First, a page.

The week that QoS in networking, aka WAN, RAN, thank you ma'am

Aruba gets the SD-WAN bug, Huawei patches slowly and so much more


Roundup Nokia has claimed a first by demonstrating a cloud-based radio access network (RAN) running on an operational carrier network.

The demonstration was on the Orange network in Poland.

The March – May 2018 trial used Nokia's AirScale Cloud RAN, and was designed to help both carrier and vendor get ready for 5G deployments. The demo connected radio sites in the Polish city of Chelm to a virtualised baseband infrastructure running in a data centre 70 km away in Lublin.

The AirScale base station provided equivalent network performance both on Nokia's reference infrastructure and the Orange cloud environment, Nokia said.

In the demonstration, only time-critical functions remained at the base stations. Ethernet carried over the Orange network allowed non-real-time operations to be hosted at the data centre.

Aruba software defines branch networks

Aruba Networks dropped a software-defined branch solution integrating a cloud-managed SD-WAN with wired and wireless access, and context-based security policy enforcement.

The company says the system can provide granular branch and WAN quality-of-service for “SaaS, mobile unified communications, and other remote applications”.

SD-WAN support is also added to Aruba Central to help automate branch configuration, with zero touch provisioning, and a mobile application for device onboarding to help branch staff manage configuration without truck rolls.

The branch environment provides policy-based routing and dynamic path selection to route WAN traffic based on user, device, or group affiliation.

The company's also expanded the Aruba 360 security partner program with Check Point Software Technologies and Palo Alto Networks, and Zscalar.

Ruckus blends wireless, wired management

Ruckus Networks has reworked its SmartZone network controllers to support wired as well as wireless networks.

The enhanced version of the SmartZone WLAN controller runs version 5 of the company's SmartZoneOS, and as well as managing access points and Ethernet switches, Ruckus said it can manage both physical and virtual appliances.

The controller auto-discovers access points and switches, and the company claimed each network controller can scale to 450,000 clients.

RESTful APIs are designed to make it easy for IT to automate the platform, and streaming APIs provide access to network data, statistics and alarms.

Extreme gets edgy

Extreme Networks this week released a slew of management products.

Smart OmniEdge adds its own AI sauce into wired/wireless infrastructure management. ExtremeAI for Smart OmniEdge is a hosted application for RF management, collecting “network analytics, device statistics, connection rates, and user and application experience characteristics”.

The ExtremeCloud Appliance is an on-premises management device designed to replicate the company's cloud-based management system, and is delivered with what Extreme Networks calls “cloud-like licensing and management”.

Customers who have a private cloud can run ExtremeCloud Appliance as a virtual machine.

Extended Edge Switching creates a single logical switch across multiple network layers, to simplify deployment and cut costs.

Finally, there's a security solution, Extreme Defender for IoT, which runs on the ExtremeCloud Appliance and manages access of IoT devices connected either to an access point or to the Extreme Defender Adapter. The Defender centralises visibility of IoT devices so admins can devices' traffic flows, and can integrate with either Extreme Fabric Connect or third-party networks.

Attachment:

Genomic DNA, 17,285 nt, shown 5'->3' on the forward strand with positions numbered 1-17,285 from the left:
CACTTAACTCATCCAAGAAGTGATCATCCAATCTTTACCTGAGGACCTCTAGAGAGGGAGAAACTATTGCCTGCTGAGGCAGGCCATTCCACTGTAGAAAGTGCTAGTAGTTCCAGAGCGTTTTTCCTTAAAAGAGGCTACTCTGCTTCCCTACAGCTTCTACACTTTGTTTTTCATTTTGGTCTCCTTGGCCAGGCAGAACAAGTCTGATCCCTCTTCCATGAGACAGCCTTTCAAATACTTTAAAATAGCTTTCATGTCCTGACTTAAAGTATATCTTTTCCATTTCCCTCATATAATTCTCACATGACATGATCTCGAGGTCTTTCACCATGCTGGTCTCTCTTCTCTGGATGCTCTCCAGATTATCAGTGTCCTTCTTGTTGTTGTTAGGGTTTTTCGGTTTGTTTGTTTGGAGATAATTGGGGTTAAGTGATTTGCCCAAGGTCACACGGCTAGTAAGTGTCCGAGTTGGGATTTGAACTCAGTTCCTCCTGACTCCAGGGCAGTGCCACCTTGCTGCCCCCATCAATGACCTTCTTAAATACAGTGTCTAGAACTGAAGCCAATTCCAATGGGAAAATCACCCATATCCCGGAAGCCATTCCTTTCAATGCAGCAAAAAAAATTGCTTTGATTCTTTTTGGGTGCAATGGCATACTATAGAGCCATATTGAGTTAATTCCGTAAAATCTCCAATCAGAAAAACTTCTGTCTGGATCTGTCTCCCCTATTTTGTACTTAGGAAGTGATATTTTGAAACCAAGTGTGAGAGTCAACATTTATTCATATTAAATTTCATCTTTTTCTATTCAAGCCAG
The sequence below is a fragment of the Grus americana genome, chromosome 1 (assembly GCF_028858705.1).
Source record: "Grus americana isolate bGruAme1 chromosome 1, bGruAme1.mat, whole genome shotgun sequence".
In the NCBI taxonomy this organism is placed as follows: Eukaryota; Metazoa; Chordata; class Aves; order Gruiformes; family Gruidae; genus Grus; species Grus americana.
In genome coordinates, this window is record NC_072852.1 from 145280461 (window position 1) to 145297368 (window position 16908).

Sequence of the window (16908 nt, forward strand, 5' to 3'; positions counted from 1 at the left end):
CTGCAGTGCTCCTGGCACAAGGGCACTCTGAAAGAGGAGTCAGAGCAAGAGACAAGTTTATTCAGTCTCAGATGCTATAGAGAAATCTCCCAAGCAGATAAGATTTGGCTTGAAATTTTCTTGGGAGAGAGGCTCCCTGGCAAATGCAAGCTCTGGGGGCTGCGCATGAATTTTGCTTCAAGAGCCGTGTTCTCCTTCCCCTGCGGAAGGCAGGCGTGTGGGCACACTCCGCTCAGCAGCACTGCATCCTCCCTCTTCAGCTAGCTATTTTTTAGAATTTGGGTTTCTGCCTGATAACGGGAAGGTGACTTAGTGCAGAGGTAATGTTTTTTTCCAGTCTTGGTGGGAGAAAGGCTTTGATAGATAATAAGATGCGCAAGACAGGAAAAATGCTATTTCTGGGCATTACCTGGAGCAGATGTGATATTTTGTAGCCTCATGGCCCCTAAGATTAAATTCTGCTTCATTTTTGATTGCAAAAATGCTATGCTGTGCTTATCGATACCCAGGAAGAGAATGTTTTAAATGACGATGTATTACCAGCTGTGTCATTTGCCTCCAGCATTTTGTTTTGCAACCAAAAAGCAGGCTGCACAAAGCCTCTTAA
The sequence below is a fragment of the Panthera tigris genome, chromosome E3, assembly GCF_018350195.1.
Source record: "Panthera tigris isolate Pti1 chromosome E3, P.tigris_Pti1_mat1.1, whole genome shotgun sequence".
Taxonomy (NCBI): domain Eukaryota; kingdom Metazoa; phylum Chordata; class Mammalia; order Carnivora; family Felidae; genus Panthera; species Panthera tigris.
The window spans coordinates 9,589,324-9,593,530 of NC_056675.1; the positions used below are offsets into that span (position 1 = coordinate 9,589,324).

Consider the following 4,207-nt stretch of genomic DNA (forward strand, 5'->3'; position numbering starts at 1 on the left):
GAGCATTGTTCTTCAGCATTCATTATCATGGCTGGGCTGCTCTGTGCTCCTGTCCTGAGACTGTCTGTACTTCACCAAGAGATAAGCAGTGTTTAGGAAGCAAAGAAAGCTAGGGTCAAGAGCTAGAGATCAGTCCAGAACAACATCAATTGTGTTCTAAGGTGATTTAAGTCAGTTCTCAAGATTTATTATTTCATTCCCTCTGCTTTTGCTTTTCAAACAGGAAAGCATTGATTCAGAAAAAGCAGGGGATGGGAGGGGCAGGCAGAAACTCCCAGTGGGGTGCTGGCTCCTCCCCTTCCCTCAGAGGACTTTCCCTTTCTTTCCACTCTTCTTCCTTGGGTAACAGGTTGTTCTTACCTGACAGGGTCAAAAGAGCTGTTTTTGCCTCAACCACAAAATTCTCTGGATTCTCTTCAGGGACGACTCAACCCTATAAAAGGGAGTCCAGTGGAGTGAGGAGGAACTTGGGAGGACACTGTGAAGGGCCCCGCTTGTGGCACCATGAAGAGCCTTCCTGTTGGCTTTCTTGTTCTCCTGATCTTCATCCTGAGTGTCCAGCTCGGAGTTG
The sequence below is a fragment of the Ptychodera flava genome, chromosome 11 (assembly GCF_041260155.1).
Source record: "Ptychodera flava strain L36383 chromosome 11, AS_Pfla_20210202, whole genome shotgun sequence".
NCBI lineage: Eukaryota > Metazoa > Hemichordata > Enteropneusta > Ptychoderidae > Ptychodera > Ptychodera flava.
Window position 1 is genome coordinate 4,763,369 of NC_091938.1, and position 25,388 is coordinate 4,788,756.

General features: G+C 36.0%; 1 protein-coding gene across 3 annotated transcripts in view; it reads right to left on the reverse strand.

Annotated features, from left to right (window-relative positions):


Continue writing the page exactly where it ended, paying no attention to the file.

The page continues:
Huawei plugs OpenSSL bug

Huawei has patched an OpenSSL bug that emerged in November 2017.

CVE-2018-0739 is a possible stack overflow if there's a recursive definition in constructed ASN.1 types.

The affected Huawei products are its AR3200 switches, and OceanStor storage products running software version V300R006C10. Software patches have been issued for all affected products.

Broadcom flicks another 1,100

Following its merger with Brocade, Broadcom has continued its layoffs in Silicon Valley, with the Orange County Business Journal reporting another 1,100 employees to go.

The cuts will cut across all business and functional areas, the OCBJ said, and were part of a US$178 million cost-cutting exercise. ®

Narrower topics


Other stories you might like

  • Demand for PC and smartphone chips drops 'like a rock' says CEO of China’s top chipmaker
    Markets outside China are doing better, but at home vendors have huge component stockpiles

    Demand for chips needed to make smartphones and PCs has dropped "like a rock" – but mostly in China, according to Zhao Haijun, the CEO of China's largest chipmaker Semiconductor Manufacturing International Corporation (SMIC).

    Speaking on the company's Q1 2022 earnings call last Friday, Zhao said smartphone makers currently have five months inventory to hand, so are working through that stockpile before ordering new product. Sales of PCs, consumer electronics and appliances are also in trouble, the CEO said, leaving some markets oversupplied with product for now. But unmet demand remains for silicon used for Wi-Fi 6, power conversion, green energy products, and analog-to-digital conversion.

    Zhao partly attributed sales slumps to the Ukraine war which has made the Russian market off limits to many vendors and effectively taken Ukraine's 44 million citizens out of the global market for non-essential purchases.

    Continue reading
  • Colocation consolidation: Analysts look at what's driving the feeding frenzy
    Sometimes a half-sized shipping container at the base of a cell tower is all you need

    Analysis Colocation facilities aren't just a place to drop a couple of servers anymore. Many are quickly becoming full-fledged infrastructure-as-a-service providers as they embrace new consumption-based models and place a stronger emphasis on networking and edge connectivity.

    But supporting the growing menagerie of value-added services takes a substantial footprint and an even larger customer base, a dynamic that's driven a wave of consolidation throughout the industry, analysts from Forrester Research and Gartner told The Register.